If you want a job one one of the FBI’s elite Cyber Action Teams—a growing collection of talent who respond to the nation’s most serious hacks—you’re going to need three things.
“You need integrity, which is non-negotiable. You need physicality; we’re going to give you a gun on behalf of the United States of America and you need to be able to run, fight and shoot. And to be a cyber special agent, you need a highly sophisticated, specialized technical expertise,” said FBI Director James Comey, speaking Tuesday at the Symantec Government Symposium in Washington.
Comey admitted that finding all three traits in a single person is rare, but he said the FBI is changing its culture to make it a more suitable destination for those unicorns. During the past 18 months, Comey said the FBI has been hiring up talent to staff its cyber action teams, which compete across the agency for cases to handle.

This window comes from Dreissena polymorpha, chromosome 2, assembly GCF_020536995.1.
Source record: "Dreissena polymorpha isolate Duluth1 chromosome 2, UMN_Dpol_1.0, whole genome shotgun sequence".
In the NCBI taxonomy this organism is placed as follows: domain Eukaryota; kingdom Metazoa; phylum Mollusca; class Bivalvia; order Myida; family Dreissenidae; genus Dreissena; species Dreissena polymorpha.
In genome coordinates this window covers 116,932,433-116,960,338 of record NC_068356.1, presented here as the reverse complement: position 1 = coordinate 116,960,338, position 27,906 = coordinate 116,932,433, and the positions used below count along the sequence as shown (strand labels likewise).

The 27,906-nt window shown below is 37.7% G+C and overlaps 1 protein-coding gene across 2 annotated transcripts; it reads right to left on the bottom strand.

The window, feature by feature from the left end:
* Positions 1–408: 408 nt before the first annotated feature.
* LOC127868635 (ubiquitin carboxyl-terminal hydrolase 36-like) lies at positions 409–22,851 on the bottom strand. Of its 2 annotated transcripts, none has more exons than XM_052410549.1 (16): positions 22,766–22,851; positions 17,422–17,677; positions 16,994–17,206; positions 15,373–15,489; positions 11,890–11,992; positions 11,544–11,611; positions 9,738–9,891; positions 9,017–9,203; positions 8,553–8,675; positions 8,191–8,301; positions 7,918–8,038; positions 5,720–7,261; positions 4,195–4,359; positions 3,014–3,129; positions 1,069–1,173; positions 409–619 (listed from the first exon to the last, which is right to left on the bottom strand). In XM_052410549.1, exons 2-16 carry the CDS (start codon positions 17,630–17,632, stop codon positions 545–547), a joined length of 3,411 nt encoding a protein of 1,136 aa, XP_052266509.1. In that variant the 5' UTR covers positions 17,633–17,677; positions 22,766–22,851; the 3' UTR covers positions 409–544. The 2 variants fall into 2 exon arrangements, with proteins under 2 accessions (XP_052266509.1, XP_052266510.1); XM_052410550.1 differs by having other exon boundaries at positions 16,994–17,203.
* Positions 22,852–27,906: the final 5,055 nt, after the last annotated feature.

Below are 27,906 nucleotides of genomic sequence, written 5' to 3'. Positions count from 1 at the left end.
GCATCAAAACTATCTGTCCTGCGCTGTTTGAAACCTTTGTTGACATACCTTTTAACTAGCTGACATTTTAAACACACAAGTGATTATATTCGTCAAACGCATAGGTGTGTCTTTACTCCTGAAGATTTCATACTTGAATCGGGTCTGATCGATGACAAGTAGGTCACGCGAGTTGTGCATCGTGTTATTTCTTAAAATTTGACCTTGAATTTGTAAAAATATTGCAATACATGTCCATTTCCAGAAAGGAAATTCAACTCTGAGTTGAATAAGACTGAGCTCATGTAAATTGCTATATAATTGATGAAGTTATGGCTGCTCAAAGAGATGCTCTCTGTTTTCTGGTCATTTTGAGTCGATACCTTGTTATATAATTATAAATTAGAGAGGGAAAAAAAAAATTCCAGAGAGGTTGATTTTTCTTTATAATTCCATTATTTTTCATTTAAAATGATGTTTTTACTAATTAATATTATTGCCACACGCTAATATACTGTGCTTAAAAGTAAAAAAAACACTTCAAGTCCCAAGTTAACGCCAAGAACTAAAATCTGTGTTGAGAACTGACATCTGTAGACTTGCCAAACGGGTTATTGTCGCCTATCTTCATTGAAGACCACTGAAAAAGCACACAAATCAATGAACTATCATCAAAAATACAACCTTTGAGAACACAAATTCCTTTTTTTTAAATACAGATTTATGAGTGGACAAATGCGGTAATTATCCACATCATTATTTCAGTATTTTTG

These agents “are ready to deploy at a moment’s notice to support an investigation,” as was the case when California-based Sony was hacked.
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“Just as in terrorism, we have pre-assigned pools of expertise who can jump on a plane and go anywhere in the world in response to a terrorist threat, we’ve built that same capability with respect to cyber,” Comey said.
While Comey advocated for increased industry collaboration with regards to cyberthreats or breaches, he made no bones about competing with industry for cyber talent.
“We’re focusing on trying to steal the people you’re trying to hire,” Comey said.
While the FBI can’t match what industry pays cyber talent, he said the FBI is selling its mission of protecting Americans and upholding the constitution to potential talent. That selling point worked successfully over the past year and a half.
The bureau also is working to add a few creature comforts found at startups and popular among millennials. The FBI, he said, wants to be cool.
“We’re working very hard inside the FBI to be a whole lot cooler than you think we are,” Comey said. “We’re not all bean bags and granola and a lot of whiteboards yet, but we’re working hard and marching in that direction.”